The term “physician” indicates a doctor of medicine legally authorized to practice medicine by the state in which the physician performs such function or action.
(8)Professional Mixed Martial Arts match
The term “professional Mixed Martial Arts match” indicates a Mixed Martial Arts contest held in the united states between individuals for financial compensation. Such term does not include a Mixed Martial Arts contest that is regulated by an amateur sports organization.
The term “promoter” indicates the person mostly responsible for organizing, promoting, and producing a professional Mixed Martial Arts match. The term “promoter” does not include a hotel, casino, resort, or other commercial establishment hosting or sponsoring a professional Mixed Martial Arts match unless—
the hotel, casino, resort, or other commercial establishment is mostly responsible for organizing, promoting, and producing the match; and
there is no other person mostly responsible for organizing, promoting, and producing the match.
The term “State” indicates each of the 50 States, Puerto Rico, the district of Columbia, and any territory or possession of the United States, including the Virgin Islands.
(11)Effective date of the contract
The term “effective date of the contract” indicates the day upon which a Mixed Martial artist becomes legally bound by the contract.
(12)Mixed Martial Arts service provider
The term “Mixed Martial Arts service provider” indicates a promoter, manager, sanctioning body, licensee, or matchmaker.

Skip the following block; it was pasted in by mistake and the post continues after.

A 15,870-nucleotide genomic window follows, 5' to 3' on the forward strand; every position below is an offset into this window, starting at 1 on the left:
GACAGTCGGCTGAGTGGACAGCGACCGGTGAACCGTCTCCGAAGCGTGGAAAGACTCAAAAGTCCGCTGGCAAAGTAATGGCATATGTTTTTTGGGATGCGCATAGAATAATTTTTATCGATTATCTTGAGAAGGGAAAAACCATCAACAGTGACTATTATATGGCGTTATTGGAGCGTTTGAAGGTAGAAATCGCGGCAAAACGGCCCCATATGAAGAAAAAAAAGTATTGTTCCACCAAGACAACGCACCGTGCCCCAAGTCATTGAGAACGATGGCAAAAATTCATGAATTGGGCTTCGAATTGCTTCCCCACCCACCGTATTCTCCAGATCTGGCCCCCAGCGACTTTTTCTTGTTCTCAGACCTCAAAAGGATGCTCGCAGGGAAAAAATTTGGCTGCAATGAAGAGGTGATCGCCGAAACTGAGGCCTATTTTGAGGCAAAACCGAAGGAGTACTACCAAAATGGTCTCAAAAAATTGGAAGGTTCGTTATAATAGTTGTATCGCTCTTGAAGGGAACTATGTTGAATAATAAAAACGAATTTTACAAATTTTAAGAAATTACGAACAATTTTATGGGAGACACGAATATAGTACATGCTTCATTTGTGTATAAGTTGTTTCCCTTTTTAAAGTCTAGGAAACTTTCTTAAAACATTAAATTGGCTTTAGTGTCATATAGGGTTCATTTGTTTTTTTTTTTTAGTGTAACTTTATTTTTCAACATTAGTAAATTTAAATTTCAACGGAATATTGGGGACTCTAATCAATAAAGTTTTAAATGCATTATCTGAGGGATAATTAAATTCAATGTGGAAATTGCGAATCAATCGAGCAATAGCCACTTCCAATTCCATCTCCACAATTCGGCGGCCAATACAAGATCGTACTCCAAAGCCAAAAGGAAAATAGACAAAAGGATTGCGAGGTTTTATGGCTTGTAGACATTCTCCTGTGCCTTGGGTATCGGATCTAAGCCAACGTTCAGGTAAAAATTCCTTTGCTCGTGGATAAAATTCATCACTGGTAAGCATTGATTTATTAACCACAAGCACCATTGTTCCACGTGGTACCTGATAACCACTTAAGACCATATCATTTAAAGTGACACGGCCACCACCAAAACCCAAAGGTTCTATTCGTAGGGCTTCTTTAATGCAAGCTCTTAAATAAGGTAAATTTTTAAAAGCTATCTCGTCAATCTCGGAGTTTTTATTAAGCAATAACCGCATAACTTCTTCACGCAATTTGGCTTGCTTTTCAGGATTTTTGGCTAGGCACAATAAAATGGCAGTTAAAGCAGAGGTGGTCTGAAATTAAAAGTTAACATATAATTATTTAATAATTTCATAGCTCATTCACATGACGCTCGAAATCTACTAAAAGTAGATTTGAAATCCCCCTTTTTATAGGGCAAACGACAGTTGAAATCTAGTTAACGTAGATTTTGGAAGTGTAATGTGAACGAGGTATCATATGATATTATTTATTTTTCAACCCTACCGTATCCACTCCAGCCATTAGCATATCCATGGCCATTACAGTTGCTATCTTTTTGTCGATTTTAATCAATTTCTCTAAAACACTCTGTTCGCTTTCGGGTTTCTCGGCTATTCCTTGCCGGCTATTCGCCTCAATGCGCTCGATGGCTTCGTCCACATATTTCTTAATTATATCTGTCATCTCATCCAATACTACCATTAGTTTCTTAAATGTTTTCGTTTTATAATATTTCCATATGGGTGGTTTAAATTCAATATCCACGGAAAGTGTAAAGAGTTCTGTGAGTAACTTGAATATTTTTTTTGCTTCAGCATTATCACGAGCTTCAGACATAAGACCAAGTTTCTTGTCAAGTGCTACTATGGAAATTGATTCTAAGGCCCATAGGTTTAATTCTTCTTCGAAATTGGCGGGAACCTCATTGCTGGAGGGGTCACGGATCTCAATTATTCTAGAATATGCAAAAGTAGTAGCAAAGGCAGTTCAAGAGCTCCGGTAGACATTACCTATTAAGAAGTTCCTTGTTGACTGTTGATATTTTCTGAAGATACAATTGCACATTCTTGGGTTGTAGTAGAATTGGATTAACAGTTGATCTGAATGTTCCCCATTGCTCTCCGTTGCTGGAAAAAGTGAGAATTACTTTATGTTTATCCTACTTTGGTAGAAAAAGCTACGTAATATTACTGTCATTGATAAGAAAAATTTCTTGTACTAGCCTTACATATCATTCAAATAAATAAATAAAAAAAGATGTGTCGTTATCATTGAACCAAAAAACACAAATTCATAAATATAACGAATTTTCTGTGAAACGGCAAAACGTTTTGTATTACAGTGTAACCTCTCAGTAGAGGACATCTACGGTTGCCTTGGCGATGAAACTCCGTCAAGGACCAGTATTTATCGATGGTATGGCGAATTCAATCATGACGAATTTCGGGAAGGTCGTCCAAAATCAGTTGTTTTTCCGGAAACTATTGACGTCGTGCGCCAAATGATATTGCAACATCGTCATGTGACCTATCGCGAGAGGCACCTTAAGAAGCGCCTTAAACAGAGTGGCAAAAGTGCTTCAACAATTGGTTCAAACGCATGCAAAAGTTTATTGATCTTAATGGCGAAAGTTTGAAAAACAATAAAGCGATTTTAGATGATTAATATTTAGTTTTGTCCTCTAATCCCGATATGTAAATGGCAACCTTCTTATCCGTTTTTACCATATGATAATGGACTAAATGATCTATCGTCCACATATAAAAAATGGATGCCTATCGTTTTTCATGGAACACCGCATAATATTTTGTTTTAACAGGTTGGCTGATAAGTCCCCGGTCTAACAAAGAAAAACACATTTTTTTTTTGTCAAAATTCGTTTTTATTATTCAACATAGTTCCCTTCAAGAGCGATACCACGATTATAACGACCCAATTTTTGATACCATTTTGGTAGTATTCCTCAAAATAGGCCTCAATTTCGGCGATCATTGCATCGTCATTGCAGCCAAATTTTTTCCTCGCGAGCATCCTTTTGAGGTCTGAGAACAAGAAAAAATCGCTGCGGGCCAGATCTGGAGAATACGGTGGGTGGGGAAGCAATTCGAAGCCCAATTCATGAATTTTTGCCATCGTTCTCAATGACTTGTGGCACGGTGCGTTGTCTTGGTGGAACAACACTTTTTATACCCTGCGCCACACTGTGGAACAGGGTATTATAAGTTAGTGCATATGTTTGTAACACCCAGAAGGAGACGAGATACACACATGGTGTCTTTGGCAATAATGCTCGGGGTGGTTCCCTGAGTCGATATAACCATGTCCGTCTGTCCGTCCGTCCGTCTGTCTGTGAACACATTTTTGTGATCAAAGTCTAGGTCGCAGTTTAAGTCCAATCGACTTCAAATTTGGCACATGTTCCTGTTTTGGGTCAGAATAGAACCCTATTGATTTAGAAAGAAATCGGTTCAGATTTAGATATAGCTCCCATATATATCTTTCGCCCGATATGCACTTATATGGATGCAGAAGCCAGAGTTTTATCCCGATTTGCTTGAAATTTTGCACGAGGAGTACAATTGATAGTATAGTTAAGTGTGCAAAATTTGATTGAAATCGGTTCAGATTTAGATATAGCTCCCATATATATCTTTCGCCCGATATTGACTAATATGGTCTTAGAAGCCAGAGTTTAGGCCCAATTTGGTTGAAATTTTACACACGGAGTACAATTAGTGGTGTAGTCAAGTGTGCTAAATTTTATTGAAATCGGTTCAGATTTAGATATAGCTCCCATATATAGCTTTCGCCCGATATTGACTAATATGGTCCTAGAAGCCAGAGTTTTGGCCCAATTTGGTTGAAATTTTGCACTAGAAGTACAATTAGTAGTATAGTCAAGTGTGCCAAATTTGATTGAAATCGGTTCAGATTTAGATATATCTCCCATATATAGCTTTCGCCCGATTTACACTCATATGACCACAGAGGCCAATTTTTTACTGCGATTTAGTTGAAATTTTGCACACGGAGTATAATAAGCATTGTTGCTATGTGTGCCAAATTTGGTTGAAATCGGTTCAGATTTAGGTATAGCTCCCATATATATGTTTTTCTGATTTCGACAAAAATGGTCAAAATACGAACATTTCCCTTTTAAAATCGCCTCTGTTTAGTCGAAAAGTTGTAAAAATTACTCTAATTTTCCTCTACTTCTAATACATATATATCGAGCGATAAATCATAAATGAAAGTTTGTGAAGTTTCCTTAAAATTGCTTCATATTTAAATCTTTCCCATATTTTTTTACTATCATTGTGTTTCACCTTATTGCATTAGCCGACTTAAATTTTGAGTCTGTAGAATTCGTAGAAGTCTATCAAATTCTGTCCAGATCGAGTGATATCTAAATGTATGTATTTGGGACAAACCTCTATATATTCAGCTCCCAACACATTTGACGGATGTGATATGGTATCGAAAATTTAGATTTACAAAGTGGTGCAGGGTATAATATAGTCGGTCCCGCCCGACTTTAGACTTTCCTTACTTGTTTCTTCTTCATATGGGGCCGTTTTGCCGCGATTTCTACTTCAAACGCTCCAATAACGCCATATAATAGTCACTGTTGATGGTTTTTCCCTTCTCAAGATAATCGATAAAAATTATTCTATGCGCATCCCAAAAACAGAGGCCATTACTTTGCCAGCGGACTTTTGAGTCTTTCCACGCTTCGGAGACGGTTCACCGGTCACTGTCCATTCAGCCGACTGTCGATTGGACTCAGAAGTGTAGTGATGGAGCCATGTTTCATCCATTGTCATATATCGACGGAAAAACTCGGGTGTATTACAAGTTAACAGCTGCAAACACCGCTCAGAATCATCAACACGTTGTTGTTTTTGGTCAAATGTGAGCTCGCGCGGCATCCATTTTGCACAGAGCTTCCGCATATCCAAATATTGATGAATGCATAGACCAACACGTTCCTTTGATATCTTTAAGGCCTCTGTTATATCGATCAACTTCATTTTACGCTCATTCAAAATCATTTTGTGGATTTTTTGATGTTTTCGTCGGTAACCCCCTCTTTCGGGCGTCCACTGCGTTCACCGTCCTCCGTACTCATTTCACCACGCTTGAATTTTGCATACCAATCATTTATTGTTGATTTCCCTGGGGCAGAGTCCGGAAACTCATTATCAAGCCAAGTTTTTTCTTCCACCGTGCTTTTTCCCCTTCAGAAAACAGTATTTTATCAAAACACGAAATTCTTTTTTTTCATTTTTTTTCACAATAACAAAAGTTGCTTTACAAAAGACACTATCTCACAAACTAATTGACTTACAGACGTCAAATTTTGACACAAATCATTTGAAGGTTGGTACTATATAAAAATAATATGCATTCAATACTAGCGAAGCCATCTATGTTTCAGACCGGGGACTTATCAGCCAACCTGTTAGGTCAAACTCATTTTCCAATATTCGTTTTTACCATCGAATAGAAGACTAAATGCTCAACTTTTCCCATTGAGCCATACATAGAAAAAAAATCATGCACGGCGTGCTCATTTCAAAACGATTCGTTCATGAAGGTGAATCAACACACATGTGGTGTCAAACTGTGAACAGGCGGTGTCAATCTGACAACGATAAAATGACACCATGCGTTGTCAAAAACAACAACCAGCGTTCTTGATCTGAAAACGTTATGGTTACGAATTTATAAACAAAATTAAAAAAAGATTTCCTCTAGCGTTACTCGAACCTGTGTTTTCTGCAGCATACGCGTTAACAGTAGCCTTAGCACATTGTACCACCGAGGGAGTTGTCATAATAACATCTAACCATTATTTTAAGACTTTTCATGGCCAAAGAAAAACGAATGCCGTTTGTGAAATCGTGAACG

The term “contract provision” indicates any legal obligation between a Mixed Martial artist and a Mixed Martial Arts service provider.
The term “sanctioning organization” indicates an organization that sanctions professional Mixed Martial Arts matches in the United States—
between Mixed Martial artists who are residents of different States; or
that are advertised, otherwise promoted, or broadcast (including closed circuit television) in interstate commerce.
The term “suspension” includes within its indicating the revocation of a Mixed Martial Arts license.
SECTION 1 – PURPOSE
The purposes of this chapter are—
to improve and expand the system of safety precautions that protects the welfare of professional Mixed Martial Artists; and
to assist state athletic commissions to supply proper oversight for the professional Mixed Martial Arts industry in the United States.
SECTION 2 – MIXED MARTIAL ARTS matches IN states WITHOUT athletic COMMISSIONS